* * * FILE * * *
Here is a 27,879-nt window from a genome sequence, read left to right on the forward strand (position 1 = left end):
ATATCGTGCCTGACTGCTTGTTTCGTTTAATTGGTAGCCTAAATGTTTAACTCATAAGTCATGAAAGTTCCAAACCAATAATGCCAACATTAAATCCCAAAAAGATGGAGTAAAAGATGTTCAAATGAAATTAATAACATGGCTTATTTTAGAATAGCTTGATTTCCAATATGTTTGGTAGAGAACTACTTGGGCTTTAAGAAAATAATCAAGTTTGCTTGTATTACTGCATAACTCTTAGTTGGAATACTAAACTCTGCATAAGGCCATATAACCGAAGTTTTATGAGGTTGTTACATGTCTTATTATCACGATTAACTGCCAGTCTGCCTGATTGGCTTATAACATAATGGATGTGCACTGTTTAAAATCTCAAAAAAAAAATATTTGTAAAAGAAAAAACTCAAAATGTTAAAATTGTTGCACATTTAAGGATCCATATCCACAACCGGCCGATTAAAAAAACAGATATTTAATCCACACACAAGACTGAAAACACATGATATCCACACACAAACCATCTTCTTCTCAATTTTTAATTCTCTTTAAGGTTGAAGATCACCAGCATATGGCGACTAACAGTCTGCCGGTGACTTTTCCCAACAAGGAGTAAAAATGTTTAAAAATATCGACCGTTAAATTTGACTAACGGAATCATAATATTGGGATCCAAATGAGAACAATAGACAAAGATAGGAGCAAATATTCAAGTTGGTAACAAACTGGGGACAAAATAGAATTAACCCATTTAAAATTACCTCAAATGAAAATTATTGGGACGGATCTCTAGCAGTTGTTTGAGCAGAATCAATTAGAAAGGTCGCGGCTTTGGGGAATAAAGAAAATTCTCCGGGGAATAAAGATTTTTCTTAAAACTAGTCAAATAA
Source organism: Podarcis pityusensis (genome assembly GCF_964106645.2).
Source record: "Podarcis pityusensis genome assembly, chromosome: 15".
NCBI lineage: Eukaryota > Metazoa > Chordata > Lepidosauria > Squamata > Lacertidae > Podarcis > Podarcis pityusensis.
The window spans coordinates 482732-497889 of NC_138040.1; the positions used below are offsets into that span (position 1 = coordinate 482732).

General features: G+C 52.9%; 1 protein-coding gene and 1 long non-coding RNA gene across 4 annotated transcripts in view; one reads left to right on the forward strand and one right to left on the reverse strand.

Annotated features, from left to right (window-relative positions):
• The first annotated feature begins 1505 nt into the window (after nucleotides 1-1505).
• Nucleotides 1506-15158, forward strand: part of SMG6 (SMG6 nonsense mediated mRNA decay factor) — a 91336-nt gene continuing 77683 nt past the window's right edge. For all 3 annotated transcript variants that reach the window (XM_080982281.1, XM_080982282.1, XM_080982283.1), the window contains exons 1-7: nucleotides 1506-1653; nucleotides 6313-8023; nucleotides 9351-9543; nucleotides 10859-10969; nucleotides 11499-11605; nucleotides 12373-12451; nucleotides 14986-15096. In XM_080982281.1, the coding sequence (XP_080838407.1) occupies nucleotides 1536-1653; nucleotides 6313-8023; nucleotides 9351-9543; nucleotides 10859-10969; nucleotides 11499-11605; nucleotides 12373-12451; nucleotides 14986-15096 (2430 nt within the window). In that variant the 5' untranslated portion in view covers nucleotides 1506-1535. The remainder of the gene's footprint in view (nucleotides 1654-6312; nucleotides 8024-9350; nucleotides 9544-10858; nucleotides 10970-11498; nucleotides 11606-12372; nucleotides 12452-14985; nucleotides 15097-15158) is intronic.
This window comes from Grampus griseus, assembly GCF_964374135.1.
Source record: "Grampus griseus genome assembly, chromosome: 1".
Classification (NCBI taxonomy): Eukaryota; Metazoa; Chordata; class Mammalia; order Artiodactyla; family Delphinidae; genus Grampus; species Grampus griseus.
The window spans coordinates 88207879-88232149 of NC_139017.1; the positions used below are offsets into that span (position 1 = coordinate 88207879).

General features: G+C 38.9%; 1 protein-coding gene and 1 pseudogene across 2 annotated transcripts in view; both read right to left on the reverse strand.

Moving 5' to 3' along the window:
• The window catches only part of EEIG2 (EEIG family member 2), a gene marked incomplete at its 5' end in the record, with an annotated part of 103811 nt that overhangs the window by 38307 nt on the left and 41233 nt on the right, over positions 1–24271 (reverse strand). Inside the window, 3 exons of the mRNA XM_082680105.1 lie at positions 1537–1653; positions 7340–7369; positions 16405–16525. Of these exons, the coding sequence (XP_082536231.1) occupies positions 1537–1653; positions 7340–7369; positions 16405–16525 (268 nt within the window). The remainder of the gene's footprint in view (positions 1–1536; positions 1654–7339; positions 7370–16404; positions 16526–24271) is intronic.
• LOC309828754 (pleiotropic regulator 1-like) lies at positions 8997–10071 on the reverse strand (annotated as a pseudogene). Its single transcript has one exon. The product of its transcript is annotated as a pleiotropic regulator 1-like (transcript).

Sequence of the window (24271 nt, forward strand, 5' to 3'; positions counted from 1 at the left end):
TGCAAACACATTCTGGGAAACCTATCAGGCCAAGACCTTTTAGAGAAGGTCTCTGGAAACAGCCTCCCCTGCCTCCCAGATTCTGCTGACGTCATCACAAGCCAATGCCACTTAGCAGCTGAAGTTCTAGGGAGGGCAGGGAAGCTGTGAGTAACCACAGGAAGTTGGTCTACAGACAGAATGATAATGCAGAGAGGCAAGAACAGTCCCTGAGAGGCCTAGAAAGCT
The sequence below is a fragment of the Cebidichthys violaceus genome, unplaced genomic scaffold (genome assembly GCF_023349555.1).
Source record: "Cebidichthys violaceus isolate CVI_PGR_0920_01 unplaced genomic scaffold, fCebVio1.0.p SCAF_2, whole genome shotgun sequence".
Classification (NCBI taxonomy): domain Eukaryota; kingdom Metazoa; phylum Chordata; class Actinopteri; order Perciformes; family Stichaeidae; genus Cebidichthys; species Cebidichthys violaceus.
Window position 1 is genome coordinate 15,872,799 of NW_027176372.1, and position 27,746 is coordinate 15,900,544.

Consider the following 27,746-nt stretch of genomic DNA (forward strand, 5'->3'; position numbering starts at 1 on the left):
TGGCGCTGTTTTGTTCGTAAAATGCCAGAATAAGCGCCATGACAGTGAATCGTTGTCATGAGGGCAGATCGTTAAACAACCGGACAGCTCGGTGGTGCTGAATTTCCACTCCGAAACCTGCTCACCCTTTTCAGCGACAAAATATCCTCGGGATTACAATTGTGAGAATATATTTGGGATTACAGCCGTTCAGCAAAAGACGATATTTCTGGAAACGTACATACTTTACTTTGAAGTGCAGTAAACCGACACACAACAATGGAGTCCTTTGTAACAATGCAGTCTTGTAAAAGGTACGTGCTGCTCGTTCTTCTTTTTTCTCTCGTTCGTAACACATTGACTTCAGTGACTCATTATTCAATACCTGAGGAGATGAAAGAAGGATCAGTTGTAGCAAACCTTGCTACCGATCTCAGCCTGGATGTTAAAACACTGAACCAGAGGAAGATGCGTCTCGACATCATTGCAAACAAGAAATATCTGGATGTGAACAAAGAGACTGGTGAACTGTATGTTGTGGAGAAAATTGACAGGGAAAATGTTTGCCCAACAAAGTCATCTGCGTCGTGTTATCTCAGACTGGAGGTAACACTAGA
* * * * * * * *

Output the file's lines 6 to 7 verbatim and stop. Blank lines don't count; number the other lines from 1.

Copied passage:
The window spans coordinates 482732-497889 of NC_138040.1; the positions used below are offsets into that span (position 1 = coordinate 482732).

General features: G+C 52.9%; 1 protein-coding gene and 1 long non-coding RNA gene across 4 annotated transcripts in view; one reads left to right on the forward strand and one right to left on the reverse strand.